I attended a recent Academy of Science of South Africa (Assaf) conference on nuclear power in Pretoria. It brought to the fore the mountain of justification – moral, financial and technical – the nuclear build programme has to climb for it to gain a foothold in our energy mix.
For those who were pronuclear, the event proved to be a very frustrating and desperate occasion. Be that as it may, here are four reasons why nuclear is a long way from being concluded in South Africa, despite the noise from the Department of Energy and its proponents.
Firstly, as a former US President used to say on the campaign trail, “It’s the economy, stupid!” The economy is unlikely to grow at a rate of 5.4% of gross domestic product (GDP), as the National Development Plan (NDP) envisages, nor at 7% to 8%, as Finance Minister Pravin Gordhan hopes. This is certainly not going to be the case in the next five years.
Like other emerging economies, our eco- nomy floats when the economic engines of larger economies are on full throttle. Even an Asia-centric tilt will not change things, in light of the fact that China’s economy is on a slowdown, and it looks like the recession will bite for much longer in the US and Europe.
If the pull economies do not prosper, our exports will diminish and so too will the flow of hot money to our shores, after the US Federal Reserve embarked on tapering. You only have to look at Brazil. Two years or so ago, the South American country was experiencing growth rates of as high as 7% of GDP, but this has slowed to around 2%.
There is also uncertainty about South Africa’s economic growth rate, which is currently at a much lower level than what the Integrated Resource Plan (IRP) first envisaged. As a result, the entire premise of the original demand projections made by the IRP is called into question. If growth and demand projections are out of sync, then so will be the need for additional generation capacity. The issue of demand projections constitutes the biggest conundrum for the nuclear industry, as lower demand does not justify 9 000 MW of nuclear, let alone a single unit, because there are other competing technologies that can fill the gap – even smaller coal plants.
Secondly, the original overnight costs that were used to make some conclusions on the levelised cost of electricity for nuclear power are not realistic, as nuclear build costs have gone up – to double the original cost estimates. Besides overnight costs, do not take into account finance costs and cost overruns, both planned and unplanned, that are routine for nuclear plants. This is clearly the case now for the Finnish and Belgian nuclear plants that are being built.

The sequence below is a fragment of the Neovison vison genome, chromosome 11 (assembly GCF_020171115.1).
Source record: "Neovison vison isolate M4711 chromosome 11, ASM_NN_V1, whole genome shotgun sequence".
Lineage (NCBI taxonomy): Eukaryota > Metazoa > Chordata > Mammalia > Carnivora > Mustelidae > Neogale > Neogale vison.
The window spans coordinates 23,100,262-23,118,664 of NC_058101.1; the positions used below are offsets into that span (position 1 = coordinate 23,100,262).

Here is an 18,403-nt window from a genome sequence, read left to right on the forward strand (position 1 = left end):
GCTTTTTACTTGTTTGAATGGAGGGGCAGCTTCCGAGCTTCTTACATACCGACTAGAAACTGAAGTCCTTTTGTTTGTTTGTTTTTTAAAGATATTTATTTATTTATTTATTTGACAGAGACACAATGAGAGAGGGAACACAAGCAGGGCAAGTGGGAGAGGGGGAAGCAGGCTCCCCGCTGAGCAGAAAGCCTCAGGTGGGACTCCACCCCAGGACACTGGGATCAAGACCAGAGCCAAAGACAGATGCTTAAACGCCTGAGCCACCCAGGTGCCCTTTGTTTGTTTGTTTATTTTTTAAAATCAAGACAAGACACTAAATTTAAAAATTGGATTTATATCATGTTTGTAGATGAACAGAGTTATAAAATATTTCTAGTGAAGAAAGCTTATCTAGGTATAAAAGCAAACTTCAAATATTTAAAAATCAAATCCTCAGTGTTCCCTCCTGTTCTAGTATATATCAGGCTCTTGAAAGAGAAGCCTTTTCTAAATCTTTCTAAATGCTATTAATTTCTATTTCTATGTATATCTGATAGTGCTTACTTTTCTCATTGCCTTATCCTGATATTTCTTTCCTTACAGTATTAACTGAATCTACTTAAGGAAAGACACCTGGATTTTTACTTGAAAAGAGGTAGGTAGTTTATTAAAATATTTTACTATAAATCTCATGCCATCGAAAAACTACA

Historical cost overruns can be anywhere between 50% and 200%.
It was pointed out at the Assaf meeting that you do not know the true costs of nuclear plants until there is a contract on the table and the thing is built. And, as we know, once you build a plant, it is hard to pull out, especially for bulk infrastructure. There is also another good reason why nuclear costs have gone up – Fukushima. The Japanese nuclear disaster, which is still ongoing, has put a damper on popular support for nuclear and it has inadvertently pushed up the compliance costs as a result of new regulatory rules and standards.
Thirdly, nuclear discount rates tend to be far too generous. Proponents tend to put numbers that favour their own preferred outcomes. Discount rates require some scrutiny, as they are wholly based on what assumptions one makes regarding the finance costs, compared with the economic benefits, even if a power technology’s capital cost is initially high. There is often also confusion around the use of discount rates. You have to distinguish between financing costs from wider economic and social welfare benefits.
A financial discount rate, which describes the aver- age weighted cost of capital for a nuclear plant, is very different from an economic discount, which describes the economic and social welfare return, or cost that can be incurred as a result of locking oneself in a long-term infrastructure project. Proponents tend to undercost decommissioning and long-term nuclear waste disposal because this becomes largely a public problem rather than a private cost. Vendors tend to focus on plant costs – for all other costs, they tend to ensure these are socialised by public coffers. Hence, their economic discount rates tend to be low, as they have already shifted the costs into the long future and discounted all the benefits to the immediate future.
Fourthly, confidence in long-term investments must also be a sure technology bet. We do not have the foresight for what can come in the future. Technology revolutions, especially disruptive technologies, can catch us by surprise. As the famous Rumsfeld dictum notes, it is the difference between a known unknown and an unknown unknown. In the case of the first, you probably can do something about it and in the second you simply cannot prepare, as you do not know it is coming.
One area that nuclear pundits do need to watch is the emergence of disruptive modular technologies that allow for better responsiveness to demand and giving users greater autonomy and access to self-power.
The evolution of these technologies is hard to predict. It really depends on what technology breakthroughs and innovations happen with smart grids, renewables (including fuel cells) and storage technologies. What we do know with current nuclear technologies is that they are bulky and costly, and we can be unhappily stuck with them for a very long time.